In the last of our four-part series celebrating the most entertaining Things of the Week from 2020, we present goings-on from October, November and December.
In October the GMSF debacle was getting to us all, while a Twitter sensation announced plans for a dubious-looking jigsaw.
GMSF MESS…Three things in life are certain: death, taxes and delays to the Greater Manchester Spatial Framework. The document, which is being drawn up by the 10 Greater Manchester boroughs, will set out land allocations for housing and employment development…if they ever finish it. The most recent delay came about as a result of councils over Green Belt reallocations (no surprises there) and the publication date has been pushed back once more. It must be tough for those who just want it to be over, but the whole thing would be a lot less frustrating if the GMSF meetings were filmed and aired on TV like some sort of grotesque reality show. “Day 6,589 in the GMSF house and Bolton has tried to escape back to Lancashire.”
JIGSAW…Brace yourselves, people of Liverpool. Cold War Steve, Twitter’s premier satirical art genius, is on his way to you as part of the ‘Cold War Steve Meets the Outside World’ tour. The man behind Cold War Steve, Christopher Spencer, is travelling around England recreating his hilarious dystopian artwork, which depicts politicians and celebrities in a variety of grim scenarios on a grand scale. So far he has been to Bournemouth and Coventry but is currently in Liverpool putting together a 1,500 sq ft jigsaw of Donald Trump next to the Liver building. Not to be missed.
In November, we brought news of a planning saga on Weatherfield’s famous cobbles and a showstopper bake of which Paul Hollywood would have been proud.
SOAP SAGA…Whoever said town planning wasn’t glamorous was wrong. Manchester consultancy Ruth Jackson Planning has gone all showbiz in recent weeks, acting as an advisor to your parents’ favourite soap opera, Coronation Street. RJP has been advising ITV scriptwriters on how to approach a storyline involving Weatherfield’s planning department. Corrie‘s writers worked with RJP associate director Tess Cook, who gave them the lowdown on everything from Section 106 agreements to bat surveys. The story, which airs this month, will see nimbyism played out on Weatherfield’s famous cobbles as Gail Platt, Roy Cropper and the rest of the crew unite to try to stop developer Ray Crosby levelling half the street to build a hotel complex. RJP founder Ruth Jackson said: “Having an input on the nation’s favourite soap is a far cry from the usual workload and has definitely been a bit of light relief during lockdown.”
DEANSCAKE SQUARE…Renaker’s Deansgate Square was immortalised in sponge and icing before being promptly demolished by hungry developers this week. The creator of the four-tower cake was local baker Lisa Bochicchio, who managed to produce a showstopper for which TV’s premier cake fiend Paul Hollywood would surely dish out one of his famous handshakes. Here’s hoping Deansgate Square has more structural integrity than Bochicchio’s creation.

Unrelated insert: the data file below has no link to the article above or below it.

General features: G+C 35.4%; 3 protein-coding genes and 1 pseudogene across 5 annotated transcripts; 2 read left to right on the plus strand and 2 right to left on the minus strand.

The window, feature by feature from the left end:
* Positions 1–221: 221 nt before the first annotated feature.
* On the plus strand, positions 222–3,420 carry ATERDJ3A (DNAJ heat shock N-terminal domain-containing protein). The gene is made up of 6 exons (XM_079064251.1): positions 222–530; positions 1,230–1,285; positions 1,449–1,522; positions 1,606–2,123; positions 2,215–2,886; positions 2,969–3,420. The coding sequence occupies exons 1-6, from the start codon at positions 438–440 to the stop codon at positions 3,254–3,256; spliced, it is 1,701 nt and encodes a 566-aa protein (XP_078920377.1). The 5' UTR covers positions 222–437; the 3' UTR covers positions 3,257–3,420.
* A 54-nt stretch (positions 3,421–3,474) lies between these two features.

In December, we saw a novel use for a former shoe shop, while rock star Robbie Williams gave some sage life advice to students at the newly opened Liverpool Media Academy.
DIY…Rethinking retail is high on the agenda of councils everywhere. The high street needs to adapt to cope with changing shopping habits and the rise of evil mastermind Jeff Bezos – this much is clear. In Stockport, a community group is doing just that. Through crowdfunding, community-focused design team Easy Peel Studio and community benefit society Plastic Shed, raised the requisite funds to transform the former Meeks Shoes store at Merseyway shopping centre into a DIY workshop. Handy types can use the space for free to make things out of discarded materials such as wood and plastic, before selling them on. Rachel Lewis, co-director at Plastic Shed, summed up the endeavour quite nicely. “This is ‘building back better’. Having places on the high street put back into local hands means it is connected to local people and accountable to the community. In the new normal, it’s vital that we listen to what the community needs.”
ROCK DJ…Robbie Williams, Staffordshire’s most famous son, offered advice to students at the newly opened Liverpool Media Academy at the former Metquarter retail complex, which he co-owns. The performing arts and music campus was created by repurposing 17 retail units into 50,000 sq ft of studio and events space in a project led by asset manager Queensberry and landowner Bywater Properties. After a long, successful career, Williams had some pearls of wisdom for the wide-eyed students he addressed in an online Q+A. “Every one of you needs to know we are lions”, he said, before delivering a soliloquy on fear that, while well-intentioned, could have been improved with a thesaurus. “We are braver than any fear. Fear thinks it’s bigger than you but, you need to show you’re not scared of it every time and that you’re bigger and stronger than any fear can ever be. Think bigger than you ever have and then think bigger again. Without fear, you have no boundaries.” Message received loud and clear, Robbie!